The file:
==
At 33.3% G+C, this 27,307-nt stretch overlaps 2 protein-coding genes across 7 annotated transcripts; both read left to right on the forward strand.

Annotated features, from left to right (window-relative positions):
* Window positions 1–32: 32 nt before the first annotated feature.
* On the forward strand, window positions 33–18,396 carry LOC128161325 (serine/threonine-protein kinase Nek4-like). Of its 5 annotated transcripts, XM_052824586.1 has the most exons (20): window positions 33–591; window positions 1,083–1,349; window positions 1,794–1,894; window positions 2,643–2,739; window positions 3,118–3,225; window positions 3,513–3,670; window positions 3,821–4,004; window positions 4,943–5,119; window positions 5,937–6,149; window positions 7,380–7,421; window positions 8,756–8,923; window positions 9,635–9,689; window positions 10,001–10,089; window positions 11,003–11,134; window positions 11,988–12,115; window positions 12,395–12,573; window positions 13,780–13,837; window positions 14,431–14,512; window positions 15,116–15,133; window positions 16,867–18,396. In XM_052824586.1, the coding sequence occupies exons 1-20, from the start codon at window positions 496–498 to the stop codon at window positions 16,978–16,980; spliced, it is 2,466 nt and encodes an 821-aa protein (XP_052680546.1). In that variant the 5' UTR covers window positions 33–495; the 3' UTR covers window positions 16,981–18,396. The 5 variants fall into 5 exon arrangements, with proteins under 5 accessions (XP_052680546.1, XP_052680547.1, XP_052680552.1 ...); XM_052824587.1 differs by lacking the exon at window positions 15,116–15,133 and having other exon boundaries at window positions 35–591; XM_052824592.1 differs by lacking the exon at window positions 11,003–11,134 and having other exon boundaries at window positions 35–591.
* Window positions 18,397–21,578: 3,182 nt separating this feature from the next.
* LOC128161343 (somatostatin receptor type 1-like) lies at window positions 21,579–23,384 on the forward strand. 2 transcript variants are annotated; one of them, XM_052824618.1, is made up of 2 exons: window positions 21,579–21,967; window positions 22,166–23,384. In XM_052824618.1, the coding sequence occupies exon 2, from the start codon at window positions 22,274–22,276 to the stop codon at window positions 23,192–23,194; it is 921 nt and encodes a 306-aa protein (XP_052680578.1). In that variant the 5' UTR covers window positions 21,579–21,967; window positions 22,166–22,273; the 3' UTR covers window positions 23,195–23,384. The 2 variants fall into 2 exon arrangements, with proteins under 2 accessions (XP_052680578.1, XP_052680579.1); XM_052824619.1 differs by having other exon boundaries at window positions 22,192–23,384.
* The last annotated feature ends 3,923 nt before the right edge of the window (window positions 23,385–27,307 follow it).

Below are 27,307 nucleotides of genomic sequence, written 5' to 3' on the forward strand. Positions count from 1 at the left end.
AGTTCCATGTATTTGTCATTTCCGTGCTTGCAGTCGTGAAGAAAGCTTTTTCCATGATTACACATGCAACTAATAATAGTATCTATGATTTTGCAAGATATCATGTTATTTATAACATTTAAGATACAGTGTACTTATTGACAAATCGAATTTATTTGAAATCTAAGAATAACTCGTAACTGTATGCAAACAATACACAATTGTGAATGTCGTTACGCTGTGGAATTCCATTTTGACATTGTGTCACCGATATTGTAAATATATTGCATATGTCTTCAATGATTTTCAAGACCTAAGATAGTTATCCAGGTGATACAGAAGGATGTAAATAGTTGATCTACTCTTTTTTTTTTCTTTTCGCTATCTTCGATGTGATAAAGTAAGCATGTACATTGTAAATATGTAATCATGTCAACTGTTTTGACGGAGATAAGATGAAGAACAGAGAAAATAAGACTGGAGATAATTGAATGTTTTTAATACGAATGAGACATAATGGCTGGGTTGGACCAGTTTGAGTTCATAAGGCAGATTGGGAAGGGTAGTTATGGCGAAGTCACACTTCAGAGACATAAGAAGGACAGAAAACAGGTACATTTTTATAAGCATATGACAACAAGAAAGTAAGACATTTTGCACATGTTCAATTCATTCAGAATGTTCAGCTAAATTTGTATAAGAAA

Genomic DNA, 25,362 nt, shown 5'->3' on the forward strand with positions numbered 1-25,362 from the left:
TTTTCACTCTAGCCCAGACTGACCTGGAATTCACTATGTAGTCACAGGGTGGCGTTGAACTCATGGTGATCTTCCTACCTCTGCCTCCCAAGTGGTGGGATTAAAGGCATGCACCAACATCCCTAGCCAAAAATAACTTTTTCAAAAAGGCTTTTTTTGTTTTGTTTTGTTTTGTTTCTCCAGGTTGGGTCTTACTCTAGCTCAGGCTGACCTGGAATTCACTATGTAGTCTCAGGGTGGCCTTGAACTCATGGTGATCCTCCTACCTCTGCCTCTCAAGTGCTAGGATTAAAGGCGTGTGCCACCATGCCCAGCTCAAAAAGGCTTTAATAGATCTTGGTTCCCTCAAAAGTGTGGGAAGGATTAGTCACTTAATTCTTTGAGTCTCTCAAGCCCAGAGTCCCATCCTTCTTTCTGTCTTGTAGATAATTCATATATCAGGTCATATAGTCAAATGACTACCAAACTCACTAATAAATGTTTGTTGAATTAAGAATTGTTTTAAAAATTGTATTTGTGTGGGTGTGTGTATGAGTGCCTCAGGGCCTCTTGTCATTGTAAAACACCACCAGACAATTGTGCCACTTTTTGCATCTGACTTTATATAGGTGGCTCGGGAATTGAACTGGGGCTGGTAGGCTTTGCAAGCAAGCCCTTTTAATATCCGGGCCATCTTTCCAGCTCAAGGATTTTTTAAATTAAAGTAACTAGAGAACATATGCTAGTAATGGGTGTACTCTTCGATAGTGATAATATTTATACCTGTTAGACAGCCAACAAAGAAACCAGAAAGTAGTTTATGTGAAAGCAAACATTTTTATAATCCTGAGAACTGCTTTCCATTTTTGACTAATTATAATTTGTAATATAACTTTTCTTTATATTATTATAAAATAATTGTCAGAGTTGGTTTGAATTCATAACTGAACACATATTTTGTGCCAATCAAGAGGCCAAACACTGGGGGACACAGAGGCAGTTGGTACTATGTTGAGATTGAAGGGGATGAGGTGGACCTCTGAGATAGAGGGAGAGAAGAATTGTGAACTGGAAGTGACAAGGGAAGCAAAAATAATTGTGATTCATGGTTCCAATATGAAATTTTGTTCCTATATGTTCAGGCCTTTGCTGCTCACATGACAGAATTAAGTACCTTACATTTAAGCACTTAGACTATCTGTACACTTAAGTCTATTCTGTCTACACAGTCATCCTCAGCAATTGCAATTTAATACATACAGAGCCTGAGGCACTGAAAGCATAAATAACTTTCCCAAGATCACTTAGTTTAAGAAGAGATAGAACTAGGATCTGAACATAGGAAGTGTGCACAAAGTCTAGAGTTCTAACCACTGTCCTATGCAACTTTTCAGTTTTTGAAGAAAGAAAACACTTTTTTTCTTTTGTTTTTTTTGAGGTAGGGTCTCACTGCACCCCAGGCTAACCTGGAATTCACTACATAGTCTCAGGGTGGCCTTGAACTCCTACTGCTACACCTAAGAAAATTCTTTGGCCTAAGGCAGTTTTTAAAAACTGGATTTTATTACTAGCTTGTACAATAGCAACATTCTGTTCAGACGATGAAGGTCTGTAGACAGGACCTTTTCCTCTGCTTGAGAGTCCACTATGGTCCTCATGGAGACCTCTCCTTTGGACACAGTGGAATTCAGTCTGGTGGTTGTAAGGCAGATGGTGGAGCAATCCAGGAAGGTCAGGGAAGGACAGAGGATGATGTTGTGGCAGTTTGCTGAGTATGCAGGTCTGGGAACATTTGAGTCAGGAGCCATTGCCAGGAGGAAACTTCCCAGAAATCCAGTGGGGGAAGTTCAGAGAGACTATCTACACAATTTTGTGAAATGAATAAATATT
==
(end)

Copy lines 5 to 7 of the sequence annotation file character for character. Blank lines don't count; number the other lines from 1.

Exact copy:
* Window positions 18,397–21,578: 3,182 nt separating this feature from the next.
* LOC128161343 (somatostatin receptor type 1-like) lies at window positions 21,579–23,384 on the forward strand. 2 transcript variants are annotated; one of them, XM_052824618.1, is made up of 2 exons: window positions 21,579–21,967; window positions 22,166–23,384. In XM_052824618.1, the coding sequence occupies exon 2, from the start codon at window positions 22,274–22,276 to the stop codon at window positions 23,192–23,194; it is 921 nt and encodes a 306-aa protein (XP_052680578.1). In that variant the 5' UTR covers window positions 21,579–21,967; window positions 22,166–22,273; the 3' UTR covers window positions 23,195–23,384. The 2 variants fall into 2 exon arrangements, with proteins under 2 accessions (XP_052680578.1, XP_052680579.1); XM_052824619.1 differs by having other exon boundaries at window positions 22,192–23,384.
* The last annotated feature ends 3,923 nt before the right edge of the window (window positions 23,385–27,307 follow it).